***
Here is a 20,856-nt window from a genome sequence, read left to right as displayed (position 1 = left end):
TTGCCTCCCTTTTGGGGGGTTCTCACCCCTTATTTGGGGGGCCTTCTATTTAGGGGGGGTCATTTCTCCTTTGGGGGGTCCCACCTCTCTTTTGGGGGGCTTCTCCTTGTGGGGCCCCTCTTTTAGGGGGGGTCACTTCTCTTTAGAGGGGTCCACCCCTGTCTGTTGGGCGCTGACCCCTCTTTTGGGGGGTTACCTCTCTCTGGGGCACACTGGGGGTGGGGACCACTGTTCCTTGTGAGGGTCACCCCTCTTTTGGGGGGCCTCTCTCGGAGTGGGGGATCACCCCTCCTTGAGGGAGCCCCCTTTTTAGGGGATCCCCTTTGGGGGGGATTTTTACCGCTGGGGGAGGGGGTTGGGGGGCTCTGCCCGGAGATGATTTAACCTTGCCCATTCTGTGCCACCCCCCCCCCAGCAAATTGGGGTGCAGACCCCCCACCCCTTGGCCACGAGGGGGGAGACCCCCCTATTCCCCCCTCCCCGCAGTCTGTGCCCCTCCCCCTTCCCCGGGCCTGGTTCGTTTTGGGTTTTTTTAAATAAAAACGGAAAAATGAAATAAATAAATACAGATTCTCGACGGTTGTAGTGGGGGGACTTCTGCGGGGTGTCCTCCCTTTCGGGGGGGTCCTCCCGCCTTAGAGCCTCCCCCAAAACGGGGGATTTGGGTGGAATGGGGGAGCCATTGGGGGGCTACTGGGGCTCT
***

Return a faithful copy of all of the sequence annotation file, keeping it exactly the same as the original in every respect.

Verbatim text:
Here is a 20,856-nt window from a genome sequence, read left to right as displayed (position 1 = left end):
TTGCCTCCCTTTTGGGGGGTTCTCACCCCTTATTTGGGGGGCCTTCTATTTAGGGGGGGTCATTTCTCCTTTGGGGGGTCCCACCTCTCTTTTGGGGGGCTTCTCCTTGTGGGGCCCCTCTTTTAGGGGGGGTCACTTCTCTTTAGAGGGGTCCACCCCTGTCTGTTGGGCGCTGACCCCTCTTTTGGGGGGTTACCTCTCTCTGGGGCACACTGGGGGTGGGGACCACTGTTCCTTGTGAGGGTCACCCCTCTTTTGGGGGGCCTCTCTCGGAGTGGGGGATCACCCCTCCTTGAGGGAGCCCCCTTTTTAGGGGATCCCCTTTGGGGGGGATTTTTACCGCTGGGGGAGGGGGTTGGGGGGCTCTGCCCGGAGATGATTTAACCTTGCCCATTCTGTGCCACCCCCCCCCCAGCAAATTGGGGTGCAGACCCCCCACCCCTTGGCCACGAGGGGGGAGACCCCCCTATTCCCCCCTCCCCGCAGTCTGTGCCCCTCCCCCTTCCCCGGGCCTGGTTCGTTTTGGGTTTTTTTAAATAAAAACGGAAAAATGAAATAAATAAATACAGATTCTCGACGGTTGTAGTGGGGGGACTTCTGCGGGGTGTCCTCCCTTTCGGGGGGGTCCTCCCGCCTTAGAGCCTCCCCCAAAACGGGGGATTTGGGTGGAATGGGGGAGCCATTGGGGGGCTACTGGGGCTCT